I want my attendees to learn what’s possible with a given tool, and actively engage in discussion about how that tool might best be utilized for learning. I have no interest in showing them where the “copy” menu item is, or how to change the margin. That information is readily available both in the built-in help system and all over the Internet. Seek it out, and you will find. I’m still amazed at how often I get push back by educators who would rather sit and get step-by-step instructions.

    • I agree…I feel like my time is so limited with participants that I want to talk about the big ideas, get them motivated….if I do that I feel they’ll make the time to learn where and how to click. That can be found in many places on the web. I keep coming back to the same thing I tell the participants.

      In a world where content is free what’s the reason we come together face-to-face and i really don’t think it’s to have someone walk you through ever click.

  4. Your post inspired me to try this out on Monday. We have a professional development day and I am scheduled to show our teachers how to use Google Docs. I think I will simply point them to the website and help them login. Then I will let them learn on their own. I might have a mini lesson or two set up on how to share with others or what the privacy settings mean but besides that, I’m just going to be there to answer their questions. I think this might work really well! Thank you so much for the inspiration!

    • Hey Geoff,

      Let me know how it goes…and part of me worries because much like students we have trained teacher to not think and just do. Hopefully I’m wrong and people learn a lot on there own.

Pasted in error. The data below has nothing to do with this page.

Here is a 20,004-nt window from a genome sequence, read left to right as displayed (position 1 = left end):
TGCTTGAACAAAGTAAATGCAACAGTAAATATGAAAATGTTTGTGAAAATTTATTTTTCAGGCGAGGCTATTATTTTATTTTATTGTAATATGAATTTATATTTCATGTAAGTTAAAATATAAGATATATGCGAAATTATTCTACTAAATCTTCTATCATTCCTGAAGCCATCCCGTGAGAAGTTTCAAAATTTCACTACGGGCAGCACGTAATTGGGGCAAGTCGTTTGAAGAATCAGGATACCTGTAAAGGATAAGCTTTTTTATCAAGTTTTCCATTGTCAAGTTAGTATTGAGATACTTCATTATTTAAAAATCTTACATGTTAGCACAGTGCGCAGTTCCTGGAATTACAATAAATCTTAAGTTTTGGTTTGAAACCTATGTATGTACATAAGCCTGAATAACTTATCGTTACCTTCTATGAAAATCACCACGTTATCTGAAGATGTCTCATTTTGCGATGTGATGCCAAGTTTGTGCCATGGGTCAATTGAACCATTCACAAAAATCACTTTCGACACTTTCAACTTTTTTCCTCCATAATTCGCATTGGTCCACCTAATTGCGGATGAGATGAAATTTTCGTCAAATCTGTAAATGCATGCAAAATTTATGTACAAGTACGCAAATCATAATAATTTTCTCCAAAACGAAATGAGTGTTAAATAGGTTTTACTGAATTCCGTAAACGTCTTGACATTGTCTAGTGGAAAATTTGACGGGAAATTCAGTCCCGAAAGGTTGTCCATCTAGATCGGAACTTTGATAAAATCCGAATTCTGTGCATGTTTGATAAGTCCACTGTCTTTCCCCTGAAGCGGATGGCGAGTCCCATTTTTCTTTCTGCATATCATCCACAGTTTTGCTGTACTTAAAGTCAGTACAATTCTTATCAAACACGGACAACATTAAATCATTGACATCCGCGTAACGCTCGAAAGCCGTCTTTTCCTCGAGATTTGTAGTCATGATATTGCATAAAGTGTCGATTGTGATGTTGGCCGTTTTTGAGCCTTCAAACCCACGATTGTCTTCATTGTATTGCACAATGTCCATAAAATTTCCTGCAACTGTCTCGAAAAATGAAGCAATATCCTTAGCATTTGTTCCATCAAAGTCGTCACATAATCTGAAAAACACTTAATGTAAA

Sometimes it’s just giving people time to play…I like your approach. Here’s where you go, now start clicking and see what you learn…now tell someone else what you learned and learn together.

  5. Thanks for the shout Jeff. I haven;t been able to stop thinking about differentiated conferences since I returned from Hong Kong. It is frustrating to know that so many teachers who claim to value learning, simply want their hands held when it comes to technology.

    Seems that finding a room that can guide curiosity while making learners feel safe and knowledgeable enough to take risks and push all the buttons to see what they do, is just as hard for adults as kids.

    Maybe we can have a session or an unconference in Shanghai to discuss the topic of differentiating conferences.

    Not to side track this thread, but I have to disagree with John about grammar. I am an English who can;t spell very well and one who is sloppy to say the least with my grammar.

    I agree that you can lose an audience but distracting mistakes, and you are right one can easily lose credibility, but there must be something said about harness raw passion and honesty in prose. I hate the idea of the blog being pigeonholed to the role of “published” work.